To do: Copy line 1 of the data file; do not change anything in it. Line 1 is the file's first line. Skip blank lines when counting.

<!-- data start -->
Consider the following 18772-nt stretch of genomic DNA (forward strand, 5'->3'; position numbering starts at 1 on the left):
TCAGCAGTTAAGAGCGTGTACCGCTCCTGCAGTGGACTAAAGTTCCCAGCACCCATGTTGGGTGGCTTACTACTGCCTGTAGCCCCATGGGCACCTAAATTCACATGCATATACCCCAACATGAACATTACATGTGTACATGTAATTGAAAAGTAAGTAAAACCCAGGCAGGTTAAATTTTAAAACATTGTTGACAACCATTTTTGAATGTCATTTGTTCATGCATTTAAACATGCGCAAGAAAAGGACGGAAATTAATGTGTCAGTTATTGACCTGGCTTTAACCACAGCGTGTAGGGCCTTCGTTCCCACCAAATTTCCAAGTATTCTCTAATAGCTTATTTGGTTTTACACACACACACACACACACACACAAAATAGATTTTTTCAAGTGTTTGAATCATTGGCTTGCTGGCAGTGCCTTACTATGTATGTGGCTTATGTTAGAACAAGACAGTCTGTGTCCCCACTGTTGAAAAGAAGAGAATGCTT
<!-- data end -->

Consider the following 18772-nt stretch of genomic DNA (forward strand, 5'->3'; position numbering starts at 1 on the left):